The days of fitness gurus touting 100 crunches and sit-ups a day are long gone, but for some reason people are still doing them. Here’s what experts have to say about that—and what abs exercises you should be doing instead.
Spot Training is Ineffective
The problem with many abs exercises is that they promote the idea of “spot training.” In other words, focusing on one body part during exercise to change it. No matter how you slice it, spot training your stomach cannot get you ripped abs. “You could do 1,000 crunches and sit-ups a night, but if there is a layer of fat on top you will never see your abs come through,” says Ashanti Johnson, owner of Chicago-based 360 Mind. Body. Soul. As the old saying goes, “abs are made in the kitchen,” but you can also credit genetics for whether you have a six-pack or not (Also: Why Ab Cracks Don’t Mean You’re In Better Shape). Trainers are well aware of this, so exercise classes often diversify which abs moves are included for maximum benefit for all body types. As for what you can do? “Focus on full-body exercises that force you to use your entire core and burn fat and calories overall,” says Tanya Becker, co-founder and Chief Creative Officer of Physique 57. We like these 11 moves, TBH.
It Doesn’t Matter That You “Feel the Burn”
So what’s the deal with the soreness and burning sensation we feel after doing several sets of crunches? “This comes from fatigue because blood flow to the muscle drops, which means there is less oxygen available to the muscle,” explains Brynn Putnam, founder of Refine Method. “Less oxygen means that your muscle uses a pathway to make energy that doesn’t require oxygen, and this leads to an accumulation of H+ ions that makes your blood more acidic and inhibits the muscle’s ability to contract.” Meaning your muscles end up burning and feeling tired, but there is no connection between this effect and actually burning fat or building muscle.
Sit-Ups Can Lead to Health Problems
Did you know that bending the body in half repeatedly can potentially hurt your back and neck? Sebastian Lagree, owner of Lagree Fitness, hasn’t included crunches in his classes for years and warns, “Repeated spinal flexion can lead to permanent damage to the spine.” Those exercises alone are not enough to give you a strong core either, which is the entire purpose of training your abs. NYC-based HIIT instructor and personal trainerRobert Ramsey also points out that plenty of research has been done on the matter. “Dr. Stuart McGill, who is the spine genius that all strength coaches go to for data, has done studies that prove the spine is not meant to be bent in half,” he says. “However, exercises where the spine is straight while being loaded is a massive core stimulator. These include squats into overhead press, push-ups, and planks.”
It’s also important to understand that the core is made up of more than just a few muscles. “There are over 22 different muscles that connect, cross, and begin in the core area, and to focus on just the abdominals is doing your entire muscular skeletal system a disservice,” explains yoga instructor Alexis Novak. Try our 30-day ab challenge to hit each muscle and get a stronger core by next month.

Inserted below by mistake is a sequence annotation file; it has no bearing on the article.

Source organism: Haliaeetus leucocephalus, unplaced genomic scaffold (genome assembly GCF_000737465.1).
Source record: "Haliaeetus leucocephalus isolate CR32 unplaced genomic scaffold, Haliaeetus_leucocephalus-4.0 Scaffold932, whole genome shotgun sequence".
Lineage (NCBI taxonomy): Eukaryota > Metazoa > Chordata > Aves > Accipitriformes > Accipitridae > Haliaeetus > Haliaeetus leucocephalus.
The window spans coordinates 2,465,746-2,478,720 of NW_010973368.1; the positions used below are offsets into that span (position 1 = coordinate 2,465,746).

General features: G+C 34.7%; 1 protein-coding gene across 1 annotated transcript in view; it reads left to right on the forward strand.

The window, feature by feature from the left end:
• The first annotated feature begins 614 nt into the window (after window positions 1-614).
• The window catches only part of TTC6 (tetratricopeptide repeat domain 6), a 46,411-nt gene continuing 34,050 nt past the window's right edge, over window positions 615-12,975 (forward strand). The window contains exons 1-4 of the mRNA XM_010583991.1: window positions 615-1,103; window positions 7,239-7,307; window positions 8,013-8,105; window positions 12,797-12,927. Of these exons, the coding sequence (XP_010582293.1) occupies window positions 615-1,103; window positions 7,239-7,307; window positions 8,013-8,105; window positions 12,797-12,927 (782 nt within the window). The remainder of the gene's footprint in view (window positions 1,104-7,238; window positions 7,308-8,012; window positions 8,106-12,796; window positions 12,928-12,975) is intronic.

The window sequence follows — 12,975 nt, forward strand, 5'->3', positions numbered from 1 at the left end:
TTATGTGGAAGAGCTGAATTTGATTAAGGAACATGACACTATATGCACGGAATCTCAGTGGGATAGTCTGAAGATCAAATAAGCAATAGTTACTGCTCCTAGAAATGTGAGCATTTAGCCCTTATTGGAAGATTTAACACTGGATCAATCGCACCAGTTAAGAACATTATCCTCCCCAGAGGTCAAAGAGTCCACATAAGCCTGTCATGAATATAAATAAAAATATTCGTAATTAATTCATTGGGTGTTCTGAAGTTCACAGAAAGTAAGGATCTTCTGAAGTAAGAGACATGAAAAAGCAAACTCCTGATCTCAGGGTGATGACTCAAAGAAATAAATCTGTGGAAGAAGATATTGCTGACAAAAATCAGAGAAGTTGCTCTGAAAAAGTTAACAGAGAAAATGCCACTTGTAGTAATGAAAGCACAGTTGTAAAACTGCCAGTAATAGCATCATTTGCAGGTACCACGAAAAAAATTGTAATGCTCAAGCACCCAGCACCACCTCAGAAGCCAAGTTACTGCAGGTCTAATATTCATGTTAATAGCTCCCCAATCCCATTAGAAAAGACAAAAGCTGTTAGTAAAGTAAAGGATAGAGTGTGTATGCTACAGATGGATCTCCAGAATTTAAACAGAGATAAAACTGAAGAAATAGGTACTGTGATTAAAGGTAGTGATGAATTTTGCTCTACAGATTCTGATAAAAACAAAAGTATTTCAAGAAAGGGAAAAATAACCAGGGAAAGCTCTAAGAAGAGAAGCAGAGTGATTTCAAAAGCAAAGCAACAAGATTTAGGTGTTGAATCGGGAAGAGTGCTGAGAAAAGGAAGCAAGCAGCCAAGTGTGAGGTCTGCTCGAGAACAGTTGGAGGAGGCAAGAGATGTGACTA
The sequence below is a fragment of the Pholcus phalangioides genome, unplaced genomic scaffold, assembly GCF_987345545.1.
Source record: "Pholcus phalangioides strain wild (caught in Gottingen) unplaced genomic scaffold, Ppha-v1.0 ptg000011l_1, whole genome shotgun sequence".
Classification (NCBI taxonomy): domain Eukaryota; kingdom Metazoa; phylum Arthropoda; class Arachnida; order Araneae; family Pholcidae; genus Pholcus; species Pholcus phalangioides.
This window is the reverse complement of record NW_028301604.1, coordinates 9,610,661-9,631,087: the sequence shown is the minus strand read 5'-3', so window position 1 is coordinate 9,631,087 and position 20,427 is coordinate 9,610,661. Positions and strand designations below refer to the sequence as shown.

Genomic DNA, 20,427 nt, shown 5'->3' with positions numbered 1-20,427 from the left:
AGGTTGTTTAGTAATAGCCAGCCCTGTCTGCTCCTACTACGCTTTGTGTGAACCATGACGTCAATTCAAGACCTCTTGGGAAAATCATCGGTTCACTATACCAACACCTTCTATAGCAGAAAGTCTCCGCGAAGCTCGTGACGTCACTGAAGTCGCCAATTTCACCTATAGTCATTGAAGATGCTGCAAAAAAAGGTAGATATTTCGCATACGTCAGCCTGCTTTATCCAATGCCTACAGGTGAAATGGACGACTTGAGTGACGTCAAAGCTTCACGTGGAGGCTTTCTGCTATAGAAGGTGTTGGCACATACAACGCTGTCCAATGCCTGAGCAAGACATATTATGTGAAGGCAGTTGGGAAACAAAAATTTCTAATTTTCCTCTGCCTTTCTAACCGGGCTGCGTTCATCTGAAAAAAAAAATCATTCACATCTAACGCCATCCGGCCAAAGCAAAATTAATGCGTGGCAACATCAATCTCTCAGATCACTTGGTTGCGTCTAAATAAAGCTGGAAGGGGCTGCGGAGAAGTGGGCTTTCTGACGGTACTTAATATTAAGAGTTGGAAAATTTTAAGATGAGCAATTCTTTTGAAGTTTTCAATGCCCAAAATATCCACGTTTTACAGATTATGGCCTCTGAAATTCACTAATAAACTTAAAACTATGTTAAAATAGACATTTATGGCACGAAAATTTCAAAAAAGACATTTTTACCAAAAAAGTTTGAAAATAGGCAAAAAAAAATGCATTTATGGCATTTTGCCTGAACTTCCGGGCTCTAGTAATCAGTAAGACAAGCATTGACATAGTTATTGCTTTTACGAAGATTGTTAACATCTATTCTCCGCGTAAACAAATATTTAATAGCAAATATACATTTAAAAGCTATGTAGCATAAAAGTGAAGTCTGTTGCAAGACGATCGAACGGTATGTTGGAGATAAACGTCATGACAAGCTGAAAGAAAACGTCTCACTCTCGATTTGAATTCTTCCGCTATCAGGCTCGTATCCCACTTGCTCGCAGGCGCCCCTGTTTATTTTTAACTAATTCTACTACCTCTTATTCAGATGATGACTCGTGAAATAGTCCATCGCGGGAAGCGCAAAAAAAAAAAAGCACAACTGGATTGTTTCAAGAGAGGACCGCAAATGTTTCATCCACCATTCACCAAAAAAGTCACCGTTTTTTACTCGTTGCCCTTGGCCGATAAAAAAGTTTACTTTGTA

Any Exercise Can Be a “Core” Exercise If Done Right
You can get stronger abs by engaging your core during your squats, deadlifts, lunges, or overhead presses (just to name a few). “The key to working your core effectively is to maintain a “neutral spine,” or the natural curvature of your back, in every exercise you do,” explains Putnam. “Just be sure to work with enough resistance or intensity that you feel your core muscles reflexively brace or squeeze when you move.” And don’t forget, the core is really your whole body, because everything is connected by fascial tissue, says Ramsey. For example, “if you stand straight and extend your arms out and to the side, that is a core move because you’re using it to stabilize those arms,” he says.
But You Should Definitely Be Doing These On the Reg
“Planks with different variations on the arms—resting on your forearms, with palms up, with one hand elevated, etc—are a good way to challenge the core muscles and to stabilize it in different ranges of motion,” says Novak. And while Lagree swears by push-ups, side planks, and the Roman chair to strengthen all parts of your core, Becker’s go-to exercises include the pretzel position (intended to target obliques and side back), the C-Curl hold, and lower back extensions, otherwise known as Supermans. Putnam suggests strengthening the core with exercises that focus on keeping a neutral spine, like planks, roll-outs, bird dogs, and kettlebell carries. In other words, there are plenty of options these days, so don’t put yourself at risk for injury with moves that don’t work.
And Finally, Forget Worrying About A Six-Pack or Ab Crack
It’s easy to get caught up on the aesthetics of our abs, but it’s more important to focus on how strong our core is as a result of the hard work we put in. “Work on perfecting functional movements that challenge your core, like squats and deadlifts, so you are able to enjoy a long and independent life free from aches and pains,” advises Putnam. Lagree adds that a strong core can prevent detrimental back problems, improve posture, and reduce or eliminate the need for back surgery. “Your core equals longevity, which equals a higher quality of living in your later years.” And that’s something that resonates with us—straight to the core.